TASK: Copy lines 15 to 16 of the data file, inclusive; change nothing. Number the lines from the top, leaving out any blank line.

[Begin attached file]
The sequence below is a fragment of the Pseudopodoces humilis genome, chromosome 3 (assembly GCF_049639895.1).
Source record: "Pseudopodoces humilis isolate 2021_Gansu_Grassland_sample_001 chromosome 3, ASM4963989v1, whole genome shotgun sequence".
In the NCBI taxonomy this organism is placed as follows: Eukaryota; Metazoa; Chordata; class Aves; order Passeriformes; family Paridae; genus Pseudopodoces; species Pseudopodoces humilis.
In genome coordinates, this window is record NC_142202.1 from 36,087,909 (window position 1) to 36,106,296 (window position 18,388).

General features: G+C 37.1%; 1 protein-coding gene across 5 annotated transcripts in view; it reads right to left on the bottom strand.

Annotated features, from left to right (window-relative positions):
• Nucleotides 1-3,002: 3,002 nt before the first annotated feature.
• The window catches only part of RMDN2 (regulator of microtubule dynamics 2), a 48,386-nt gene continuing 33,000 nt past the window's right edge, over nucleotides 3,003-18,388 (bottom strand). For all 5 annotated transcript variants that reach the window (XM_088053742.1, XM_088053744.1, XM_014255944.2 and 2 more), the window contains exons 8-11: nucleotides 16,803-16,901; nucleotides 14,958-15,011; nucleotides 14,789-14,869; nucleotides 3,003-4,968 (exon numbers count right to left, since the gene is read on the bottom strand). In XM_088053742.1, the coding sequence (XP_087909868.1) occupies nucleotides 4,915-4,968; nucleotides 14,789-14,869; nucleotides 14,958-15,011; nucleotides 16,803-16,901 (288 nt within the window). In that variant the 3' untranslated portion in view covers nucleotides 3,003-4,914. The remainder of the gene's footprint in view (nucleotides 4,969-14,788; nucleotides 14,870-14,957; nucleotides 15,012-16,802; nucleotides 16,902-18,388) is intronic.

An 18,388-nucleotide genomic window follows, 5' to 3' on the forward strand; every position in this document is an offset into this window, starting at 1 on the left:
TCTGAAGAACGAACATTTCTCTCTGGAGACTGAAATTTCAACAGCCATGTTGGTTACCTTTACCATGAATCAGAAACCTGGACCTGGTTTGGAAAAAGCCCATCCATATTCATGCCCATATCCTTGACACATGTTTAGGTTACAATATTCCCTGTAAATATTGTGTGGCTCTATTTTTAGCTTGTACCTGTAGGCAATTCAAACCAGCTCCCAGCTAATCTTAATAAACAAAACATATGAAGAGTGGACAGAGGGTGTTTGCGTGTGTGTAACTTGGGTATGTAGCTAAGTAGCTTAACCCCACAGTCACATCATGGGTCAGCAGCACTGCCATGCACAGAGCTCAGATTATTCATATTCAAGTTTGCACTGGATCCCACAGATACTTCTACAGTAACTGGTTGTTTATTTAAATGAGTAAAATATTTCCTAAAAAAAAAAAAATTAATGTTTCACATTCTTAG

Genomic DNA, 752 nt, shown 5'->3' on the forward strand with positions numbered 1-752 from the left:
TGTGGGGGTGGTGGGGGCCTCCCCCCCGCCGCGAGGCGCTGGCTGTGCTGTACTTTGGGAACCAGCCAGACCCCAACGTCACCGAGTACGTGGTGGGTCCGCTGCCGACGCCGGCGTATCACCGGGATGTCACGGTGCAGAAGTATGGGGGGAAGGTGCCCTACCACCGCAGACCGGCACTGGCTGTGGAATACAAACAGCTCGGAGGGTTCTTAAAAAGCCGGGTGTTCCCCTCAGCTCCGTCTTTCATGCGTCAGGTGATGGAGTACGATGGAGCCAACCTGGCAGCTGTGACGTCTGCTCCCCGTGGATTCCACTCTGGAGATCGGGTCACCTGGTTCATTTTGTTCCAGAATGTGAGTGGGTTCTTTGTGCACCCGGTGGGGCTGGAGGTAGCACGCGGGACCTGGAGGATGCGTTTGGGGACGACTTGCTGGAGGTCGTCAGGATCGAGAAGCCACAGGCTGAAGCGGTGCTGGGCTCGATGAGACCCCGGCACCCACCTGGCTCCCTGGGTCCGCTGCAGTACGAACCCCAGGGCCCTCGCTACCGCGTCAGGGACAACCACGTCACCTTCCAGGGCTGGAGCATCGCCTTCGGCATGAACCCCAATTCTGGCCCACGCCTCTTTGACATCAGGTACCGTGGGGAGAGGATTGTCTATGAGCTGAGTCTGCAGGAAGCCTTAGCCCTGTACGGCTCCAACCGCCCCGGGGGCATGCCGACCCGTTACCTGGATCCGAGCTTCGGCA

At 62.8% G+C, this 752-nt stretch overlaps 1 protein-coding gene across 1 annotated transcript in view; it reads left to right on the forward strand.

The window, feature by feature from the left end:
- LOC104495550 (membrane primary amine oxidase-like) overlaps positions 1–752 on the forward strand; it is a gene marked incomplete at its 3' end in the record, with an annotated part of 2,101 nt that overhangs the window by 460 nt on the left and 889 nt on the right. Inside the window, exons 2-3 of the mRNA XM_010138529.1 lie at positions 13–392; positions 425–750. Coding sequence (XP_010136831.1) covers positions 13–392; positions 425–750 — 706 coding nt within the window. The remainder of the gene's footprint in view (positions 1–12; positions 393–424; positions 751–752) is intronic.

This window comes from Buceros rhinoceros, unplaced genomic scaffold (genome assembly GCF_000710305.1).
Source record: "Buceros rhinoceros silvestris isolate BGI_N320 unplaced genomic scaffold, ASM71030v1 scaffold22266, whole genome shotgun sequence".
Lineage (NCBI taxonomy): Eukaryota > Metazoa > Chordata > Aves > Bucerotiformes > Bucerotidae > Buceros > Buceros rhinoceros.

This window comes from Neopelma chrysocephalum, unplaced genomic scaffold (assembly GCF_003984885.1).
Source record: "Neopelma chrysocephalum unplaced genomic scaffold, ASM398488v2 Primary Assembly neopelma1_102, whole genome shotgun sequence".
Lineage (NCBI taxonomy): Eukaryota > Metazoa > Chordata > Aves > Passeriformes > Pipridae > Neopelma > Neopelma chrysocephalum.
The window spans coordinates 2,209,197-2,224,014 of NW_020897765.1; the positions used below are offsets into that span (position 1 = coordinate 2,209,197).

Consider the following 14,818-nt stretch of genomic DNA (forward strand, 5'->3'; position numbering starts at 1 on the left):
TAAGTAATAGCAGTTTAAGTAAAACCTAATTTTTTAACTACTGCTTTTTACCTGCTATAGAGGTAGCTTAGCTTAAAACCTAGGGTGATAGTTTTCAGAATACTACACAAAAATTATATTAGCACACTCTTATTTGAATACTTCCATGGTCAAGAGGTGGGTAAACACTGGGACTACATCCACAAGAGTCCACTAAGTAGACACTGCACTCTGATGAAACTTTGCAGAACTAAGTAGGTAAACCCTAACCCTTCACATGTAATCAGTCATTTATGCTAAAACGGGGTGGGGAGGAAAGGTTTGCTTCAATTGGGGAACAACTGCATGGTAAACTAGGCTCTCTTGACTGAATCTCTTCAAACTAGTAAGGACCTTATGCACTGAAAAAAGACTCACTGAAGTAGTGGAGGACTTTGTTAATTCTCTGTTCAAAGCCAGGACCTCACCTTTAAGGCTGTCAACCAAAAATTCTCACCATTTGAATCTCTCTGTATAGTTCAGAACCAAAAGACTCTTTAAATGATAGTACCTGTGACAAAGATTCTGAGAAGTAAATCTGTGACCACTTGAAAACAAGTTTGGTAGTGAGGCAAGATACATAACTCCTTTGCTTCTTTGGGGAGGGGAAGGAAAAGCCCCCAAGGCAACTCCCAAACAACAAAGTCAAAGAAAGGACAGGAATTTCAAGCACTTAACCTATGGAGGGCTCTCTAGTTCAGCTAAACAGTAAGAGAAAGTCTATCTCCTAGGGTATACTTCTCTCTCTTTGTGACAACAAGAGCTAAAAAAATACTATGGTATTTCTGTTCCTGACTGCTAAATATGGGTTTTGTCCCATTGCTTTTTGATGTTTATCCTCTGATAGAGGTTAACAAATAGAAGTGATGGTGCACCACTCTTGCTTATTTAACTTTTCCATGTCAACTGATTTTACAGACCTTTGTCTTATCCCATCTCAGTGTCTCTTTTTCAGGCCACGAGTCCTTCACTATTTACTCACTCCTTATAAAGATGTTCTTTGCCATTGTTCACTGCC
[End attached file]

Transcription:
- LOC104495550 (membrane primary amine oxidase-like) overlaps positions 1–752 on the forward strand; it is a gene marked incomplete at its 3' end in the record, with an annotated part of 2,101 nt that overhangs the window by 460 nt on the left and 889 nt on the right. Inside the window, exons 2-3 of the mRNA XM_010138529.1 lie at positions 13–392; positions 425–750. Coding sequence (XP_010136831.1) covers positions 13–392; positions 425–750 — 706 coding nt within the window. The remainder of the gene's footprint in view (positions 1–12; positions 393–424; positions 751–752) is intronic.

This window comes from Buceros rhinoceros, unplaced genomic scaffold (genome assembly GCF_000710305.1).